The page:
Liv: I loved your thoughts on empathy. I hadn’t thought of it that way; but you have a really good point. Are we becoming TOO protective emotionally and physically of our kids in order to protect our own feelings? It’s important to remember how resilient kids really are; they bounce back quickly and seem to learn from consequences better than adults.

  4. Joe

    This is a cool subject, I too wonder if my fears are justified. I had a similar experience growing up as a Lindsey, I spent hours upon hours wandering the fields and gullies near my house (without my parents). I was thinking 2 things:
    1) I think part of my fears letting my kids wander is probably cause they are young, the oldest is 4. I dont really remember wandering around without parents until I was more like 8-9 years old, and then I was often with siblings (at that time my older brother would have been 12 or so). I think I would feel much better about letting my kids wander if there where older siblings to hang around.
    2) I had neighbors a while back who were constantly being visited by the police because their kids were wandering the neighborhood. Sure their kids were not angels, but they were not necessarily getting into trouble, they were just unattended. It really made me think twice about letting my kids play in the front yard without me sitting on the porch, I didn’t want to get turned in for letting my kids run wild. I’m sure my fears are largely unfounded but I wonder if other parents are thinking the same way. Who knows.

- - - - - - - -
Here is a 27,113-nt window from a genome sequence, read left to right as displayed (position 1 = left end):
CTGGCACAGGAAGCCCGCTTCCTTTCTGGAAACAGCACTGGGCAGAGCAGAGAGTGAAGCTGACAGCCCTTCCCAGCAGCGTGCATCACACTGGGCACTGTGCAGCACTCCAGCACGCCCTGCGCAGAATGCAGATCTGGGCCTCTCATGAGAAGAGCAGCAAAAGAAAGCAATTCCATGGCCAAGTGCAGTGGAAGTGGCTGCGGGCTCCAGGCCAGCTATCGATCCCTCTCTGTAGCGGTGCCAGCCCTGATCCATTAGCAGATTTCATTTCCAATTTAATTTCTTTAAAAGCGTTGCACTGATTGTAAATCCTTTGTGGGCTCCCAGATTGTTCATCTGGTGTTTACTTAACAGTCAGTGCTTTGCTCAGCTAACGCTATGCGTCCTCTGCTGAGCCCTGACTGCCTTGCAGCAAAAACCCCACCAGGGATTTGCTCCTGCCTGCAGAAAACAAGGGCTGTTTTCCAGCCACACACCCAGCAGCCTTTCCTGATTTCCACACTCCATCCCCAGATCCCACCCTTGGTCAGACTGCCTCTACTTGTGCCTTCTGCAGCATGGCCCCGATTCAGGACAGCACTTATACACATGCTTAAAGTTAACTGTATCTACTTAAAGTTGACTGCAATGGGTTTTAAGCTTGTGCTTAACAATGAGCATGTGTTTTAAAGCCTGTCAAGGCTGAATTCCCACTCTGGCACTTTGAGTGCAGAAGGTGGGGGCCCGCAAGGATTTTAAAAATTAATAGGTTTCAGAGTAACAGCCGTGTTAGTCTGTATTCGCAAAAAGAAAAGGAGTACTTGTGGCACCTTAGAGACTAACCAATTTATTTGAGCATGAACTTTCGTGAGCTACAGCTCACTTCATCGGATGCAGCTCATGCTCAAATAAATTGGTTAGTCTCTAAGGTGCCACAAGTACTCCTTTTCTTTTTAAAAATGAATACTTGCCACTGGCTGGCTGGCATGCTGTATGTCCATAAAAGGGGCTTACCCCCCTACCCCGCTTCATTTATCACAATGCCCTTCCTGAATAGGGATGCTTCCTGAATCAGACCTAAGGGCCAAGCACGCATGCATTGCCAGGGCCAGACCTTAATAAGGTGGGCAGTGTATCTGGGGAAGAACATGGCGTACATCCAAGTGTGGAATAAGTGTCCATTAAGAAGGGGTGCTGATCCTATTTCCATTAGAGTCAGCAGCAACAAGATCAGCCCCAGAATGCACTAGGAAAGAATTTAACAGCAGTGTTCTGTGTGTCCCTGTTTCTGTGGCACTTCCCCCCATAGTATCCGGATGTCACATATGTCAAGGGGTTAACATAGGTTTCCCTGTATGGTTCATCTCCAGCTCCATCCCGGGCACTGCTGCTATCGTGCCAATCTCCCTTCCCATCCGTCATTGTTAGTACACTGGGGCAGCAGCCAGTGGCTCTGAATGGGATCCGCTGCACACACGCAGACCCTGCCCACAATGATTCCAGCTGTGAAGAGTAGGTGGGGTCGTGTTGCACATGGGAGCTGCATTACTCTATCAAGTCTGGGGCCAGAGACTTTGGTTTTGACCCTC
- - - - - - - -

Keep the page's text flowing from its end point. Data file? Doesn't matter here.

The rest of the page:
• Joe, Yes, older siblings is key, I have a few of those myself which helped a ton I’m sure. Also enjoyed your thoughts on neighborhood kids running wild, I guess there is a certain level of supervision that really needs to be maintained, especially in suburban areas.

  5. Lacey

    Great review, I stopped to ponder a minute and think…would I follow this blog if it wasn’t my sisters? The answer is YES!

  6. trieste

    I think my big fear of letting my kids wander around the neighborhood are my neighbors, I am pretty sure they would be super annoyed with me if I just let my kids go all the time. To fix this problem I plan on trying to go car camping with my kids almost every weekend this summer, just to let them run. Sad, but it is a solution.

    • Trieste, I think it’s a great solution! Your kids will too. With all those camping trips I expect you’ll discover some words of wisdom that I hope you’ll share…;)

  7. i seriously want to live on a farm – just for this reason. away from it all, you know? I have basically no memories of my mom when i was little – only my big brother and his three best friends. we roamed freely and happily… love your blog, lindsey. i’m so proud of you. i hope you can keep it up… since you’ll have to spend at least some time on-line to do so – rather than outside where you love and need to be…